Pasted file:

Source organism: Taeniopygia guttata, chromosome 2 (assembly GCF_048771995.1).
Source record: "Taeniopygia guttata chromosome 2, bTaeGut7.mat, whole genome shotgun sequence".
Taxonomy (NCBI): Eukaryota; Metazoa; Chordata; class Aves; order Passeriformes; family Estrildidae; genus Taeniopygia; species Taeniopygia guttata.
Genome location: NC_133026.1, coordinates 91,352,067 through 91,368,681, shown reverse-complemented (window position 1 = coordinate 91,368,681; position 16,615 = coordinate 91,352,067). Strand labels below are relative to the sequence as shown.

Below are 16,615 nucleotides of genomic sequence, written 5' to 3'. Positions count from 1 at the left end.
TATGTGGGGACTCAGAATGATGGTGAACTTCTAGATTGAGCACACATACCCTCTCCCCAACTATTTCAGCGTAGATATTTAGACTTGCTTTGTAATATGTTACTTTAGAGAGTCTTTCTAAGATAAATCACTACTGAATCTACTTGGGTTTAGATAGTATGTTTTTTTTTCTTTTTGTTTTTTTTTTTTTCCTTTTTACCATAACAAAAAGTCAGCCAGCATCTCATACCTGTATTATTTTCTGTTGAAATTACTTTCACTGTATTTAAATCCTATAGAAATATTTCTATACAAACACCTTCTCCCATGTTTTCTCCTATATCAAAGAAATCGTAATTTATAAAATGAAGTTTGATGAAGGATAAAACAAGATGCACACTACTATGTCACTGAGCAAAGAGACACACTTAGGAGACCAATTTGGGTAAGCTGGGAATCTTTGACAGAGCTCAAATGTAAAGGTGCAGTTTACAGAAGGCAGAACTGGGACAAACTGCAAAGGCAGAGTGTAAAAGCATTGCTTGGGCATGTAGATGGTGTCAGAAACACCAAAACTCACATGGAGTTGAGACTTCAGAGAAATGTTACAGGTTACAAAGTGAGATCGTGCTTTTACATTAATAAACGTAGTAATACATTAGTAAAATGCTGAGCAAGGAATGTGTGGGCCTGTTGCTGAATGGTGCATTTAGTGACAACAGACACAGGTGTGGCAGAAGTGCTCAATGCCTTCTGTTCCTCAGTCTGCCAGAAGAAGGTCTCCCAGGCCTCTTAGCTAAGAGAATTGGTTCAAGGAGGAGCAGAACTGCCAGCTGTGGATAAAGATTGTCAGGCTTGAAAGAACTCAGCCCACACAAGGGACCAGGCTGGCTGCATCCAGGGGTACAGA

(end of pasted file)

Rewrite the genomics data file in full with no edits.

Source organism: Taeniopygia guttata, chromosome 2 (assembly GCF_048771995.1).
Source record: "Taeniopygia guttata chromosome 2, bTaeGut7.mat, whole genome shotgun sequence".
Taxonomy (NCBI): Eukaryota; Metazoa; Chordata; class Aves; order Passeriformes; family Estrildidae; genus Taeniopygia; species Taeniopygia guttata.
Genome location: NC_133026.1, coordinates 91,352,067 through 91,368,681, shown reverse-complemented (window position 1 = coordinate 91,368,681; position 16,615 = coordinate 91,352,067). Strand labels below are relative to the sequence as shown.

Below are 16,615 nucleotides of genomic sequence, written 5' to 3'. Positions count from 1 at the left end.
TATGTGGGGACTCAGAATGATGGTGAACTTCTAGATTGAGCACACATACCCTCTCCCCAACTATTTCAGCGTAGATATTTAGACTTGCTTTGTAATATGTTACTTTAGAGAGTCTTTCTAAGATAAATCACTACTGAATCTACTTGGGTTTAGATAGTATGTTTTTTTTTCTTTTTGTTTTTTTTTTTTTCCTTTTTACCATAACAAAAAGTCAGCCAGCATCTCATACCTGTATTATTTTCTGTTGAAATTACTTTCACTGTATTTAAATCCTATAGAAATATTTCTATACAAACACCTTCTCCCATGTTTTCTCCTATATCAAAGAAATCGTAATTTATAAAATGAAGTTTGATGAAGGATAAAACAAGATGCACACTACTATGTCACTGAGCAAAGAGACACACTTAGGAGACCAATTTGGGTAAGCTGGGAATCTTTGACAGAGCTCAAATGTAAAGGTGCAGTTTACAGAAGGCAGAACTGGGACAAACTGCAAAGGCAGAGTGTAAAAGCATTGCTTGGGCATGTAGATGGTGTCAGAAACACCAAAACTCACATGGAGTTGAGACTTCAGAGAAATGTTACAGGTTACAAAGTGAGATCGTGCTTTTACATTAATAAACGTAGTAATACATTAGTAAAATGCTGAGCAAGGAATGTGTGGGCCTGTTGCTGAATGGTGCATTTAGTGACAACAGACACAGGTGTGGCAGAAGTGCTCAATGCCTTCTGTTCCTCAGTCTGCCAGAAGAAGGTCTCCCAGGCCTCTTAGCTAAGAGAATTGGTTCAAGGAGGAGCAGAACTGCCAGCTGTGGATAAAGATTGTCAGGCTTGAAAGAACTCAGCCCACACAAGGGACCAGGCTGGCTGCATCCAGGGGTACAGA